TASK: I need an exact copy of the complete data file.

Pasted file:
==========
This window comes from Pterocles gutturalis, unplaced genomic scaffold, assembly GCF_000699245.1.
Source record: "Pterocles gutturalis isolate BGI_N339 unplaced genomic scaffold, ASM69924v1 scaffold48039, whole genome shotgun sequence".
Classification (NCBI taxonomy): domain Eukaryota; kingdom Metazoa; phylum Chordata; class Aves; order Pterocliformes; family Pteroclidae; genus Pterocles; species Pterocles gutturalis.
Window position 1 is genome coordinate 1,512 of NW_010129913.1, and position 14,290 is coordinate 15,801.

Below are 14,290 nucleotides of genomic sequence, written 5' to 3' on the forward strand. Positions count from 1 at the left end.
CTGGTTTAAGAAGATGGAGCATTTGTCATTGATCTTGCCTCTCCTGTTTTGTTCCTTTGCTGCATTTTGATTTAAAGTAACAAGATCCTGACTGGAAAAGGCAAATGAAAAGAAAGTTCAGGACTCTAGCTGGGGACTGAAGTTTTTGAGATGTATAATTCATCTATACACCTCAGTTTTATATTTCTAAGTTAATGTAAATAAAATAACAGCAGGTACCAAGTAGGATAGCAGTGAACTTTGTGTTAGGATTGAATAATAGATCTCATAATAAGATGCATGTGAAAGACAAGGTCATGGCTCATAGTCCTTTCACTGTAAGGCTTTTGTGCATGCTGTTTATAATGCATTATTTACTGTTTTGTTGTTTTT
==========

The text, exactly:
This window comes from Pterocles gutturalis, unplaced genomic scaffold, assembly GCF_000699245.1.
Source record: "Pterocles gutturalis isolate BGI_N339 unplaced genomic scaffold, ASM69924v1 scaffold48039, whole genome shotgun sequence".
Classification (NCBI taxonomy): domain Eukaryota; kingdom Metazoa; phylum Chordata; class Aves; order Pterocliformes; family Pteroclidae; genus Pterocles; species Pterocles gutturalis.
Window position 1 is genome coordinate 1,512 of NW_010129913.1, and position 14,290 is coordinate 15,801.

Below are 14,290 nucleotides of genomic sequence, written 5' to 3' on the forward strand. Positions count from 1 at the left end.
CTGGTTTAAGAAGATGGAGCATTTGTCATTGATCTTGCCTCTCCTGTTTTGTTCCTTTGCTGCATTTTGATTTAAAGTAACAAGATCCTGACTGGAAAAGGCAAATGAAAAGAAAGTTCAGGACTCTAGCTGGGGACTGAAGTTTTTGAGATGTATAATTCATCTATACACCTCAGTTTTATATTTCTAAGTTAATGTAAATAAAATAACAGCAGGTACCAAGTAGGATAGCAGTGAACTTTGTGTTAGGATTGAATAATAGATCTCATAATAAGATGCATGTGAAAGACAAGGTCATGGCTCATAGTCCTTTCACTGTAAGGCTTTTGTGCATGCTGTTTATAATGCATTATTTACTGTTTTGTTGTTTTT